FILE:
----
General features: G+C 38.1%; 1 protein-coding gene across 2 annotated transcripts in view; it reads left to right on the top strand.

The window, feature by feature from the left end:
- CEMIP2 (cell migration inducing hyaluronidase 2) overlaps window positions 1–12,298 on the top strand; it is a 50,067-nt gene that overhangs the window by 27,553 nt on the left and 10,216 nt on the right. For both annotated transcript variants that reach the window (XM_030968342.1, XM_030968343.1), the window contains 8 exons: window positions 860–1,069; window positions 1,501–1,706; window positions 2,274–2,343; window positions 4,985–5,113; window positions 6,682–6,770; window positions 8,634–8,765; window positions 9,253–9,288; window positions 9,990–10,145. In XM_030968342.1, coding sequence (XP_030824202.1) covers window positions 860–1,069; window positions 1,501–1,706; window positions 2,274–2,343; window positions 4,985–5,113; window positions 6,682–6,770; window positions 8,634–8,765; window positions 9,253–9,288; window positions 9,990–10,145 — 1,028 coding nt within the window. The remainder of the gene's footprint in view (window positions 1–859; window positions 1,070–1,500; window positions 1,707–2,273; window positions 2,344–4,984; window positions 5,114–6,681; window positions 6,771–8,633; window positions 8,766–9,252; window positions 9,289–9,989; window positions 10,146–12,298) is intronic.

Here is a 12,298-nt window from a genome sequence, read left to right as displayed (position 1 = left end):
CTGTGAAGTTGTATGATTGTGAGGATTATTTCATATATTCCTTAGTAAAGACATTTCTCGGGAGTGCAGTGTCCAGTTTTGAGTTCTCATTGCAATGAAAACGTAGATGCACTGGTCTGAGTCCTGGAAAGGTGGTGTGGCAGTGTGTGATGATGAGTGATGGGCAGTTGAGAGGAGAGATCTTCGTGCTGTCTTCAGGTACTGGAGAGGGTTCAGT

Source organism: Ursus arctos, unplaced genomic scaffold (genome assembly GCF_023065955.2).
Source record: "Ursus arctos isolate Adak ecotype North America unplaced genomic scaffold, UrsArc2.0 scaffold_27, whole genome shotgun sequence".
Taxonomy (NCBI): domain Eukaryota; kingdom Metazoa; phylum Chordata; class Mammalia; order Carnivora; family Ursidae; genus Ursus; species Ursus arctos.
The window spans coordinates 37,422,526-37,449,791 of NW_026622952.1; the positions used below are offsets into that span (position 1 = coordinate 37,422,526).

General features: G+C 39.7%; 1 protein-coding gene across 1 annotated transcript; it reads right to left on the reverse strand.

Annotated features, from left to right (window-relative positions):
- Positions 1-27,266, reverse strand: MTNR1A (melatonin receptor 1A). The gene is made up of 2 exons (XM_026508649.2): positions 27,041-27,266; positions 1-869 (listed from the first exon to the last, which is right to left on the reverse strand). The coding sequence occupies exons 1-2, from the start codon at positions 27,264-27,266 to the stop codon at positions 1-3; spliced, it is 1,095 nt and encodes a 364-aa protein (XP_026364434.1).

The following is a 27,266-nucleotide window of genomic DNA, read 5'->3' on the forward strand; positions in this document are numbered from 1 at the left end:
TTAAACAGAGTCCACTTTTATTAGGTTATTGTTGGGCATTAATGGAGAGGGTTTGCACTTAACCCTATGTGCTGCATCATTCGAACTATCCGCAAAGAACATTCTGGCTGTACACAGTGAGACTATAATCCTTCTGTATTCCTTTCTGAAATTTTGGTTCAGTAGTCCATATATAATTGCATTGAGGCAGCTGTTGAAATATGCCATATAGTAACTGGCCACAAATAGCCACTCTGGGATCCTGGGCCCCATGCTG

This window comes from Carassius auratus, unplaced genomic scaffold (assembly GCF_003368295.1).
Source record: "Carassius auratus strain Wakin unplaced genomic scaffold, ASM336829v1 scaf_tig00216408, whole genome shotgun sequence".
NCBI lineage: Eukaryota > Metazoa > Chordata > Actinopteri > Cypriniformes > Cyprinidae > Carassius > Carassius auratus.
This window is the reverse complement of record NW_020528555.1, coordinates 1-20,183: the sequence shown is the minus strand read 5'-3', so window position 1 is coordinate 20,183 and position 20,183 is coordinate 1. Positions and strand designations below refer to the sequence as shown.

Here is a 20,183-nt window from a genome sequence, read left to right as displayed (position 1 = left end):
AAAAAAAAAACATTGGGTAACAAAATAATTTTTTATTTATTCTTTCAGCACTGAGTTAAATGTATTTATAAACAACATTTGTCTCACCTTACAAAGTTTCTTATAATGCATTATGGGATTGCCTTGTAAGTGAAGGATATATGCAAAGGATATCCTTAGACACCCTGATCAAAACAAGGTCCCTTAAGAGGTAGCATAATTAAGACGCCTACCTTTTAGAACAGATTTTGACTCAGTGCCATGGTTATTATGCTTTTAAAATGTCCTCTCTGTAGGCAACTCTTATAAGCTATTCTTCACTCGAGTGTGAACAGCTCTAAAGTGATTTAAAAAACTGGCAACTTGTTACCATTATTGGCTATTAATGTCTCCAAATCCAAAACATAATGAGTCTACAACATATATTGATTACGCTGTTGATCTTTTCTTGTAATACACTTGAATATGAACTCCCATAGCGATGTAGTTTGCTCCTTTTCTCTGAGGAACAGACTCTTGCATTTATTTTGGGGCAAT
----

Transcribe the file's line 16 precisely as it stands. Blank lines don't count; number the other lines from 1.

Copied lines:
Source record: "Carassius auratus strain Wakin unplaced genomic scaffold, ASM336829v1 scaf_tig00216408, whole genome shotgun sequence".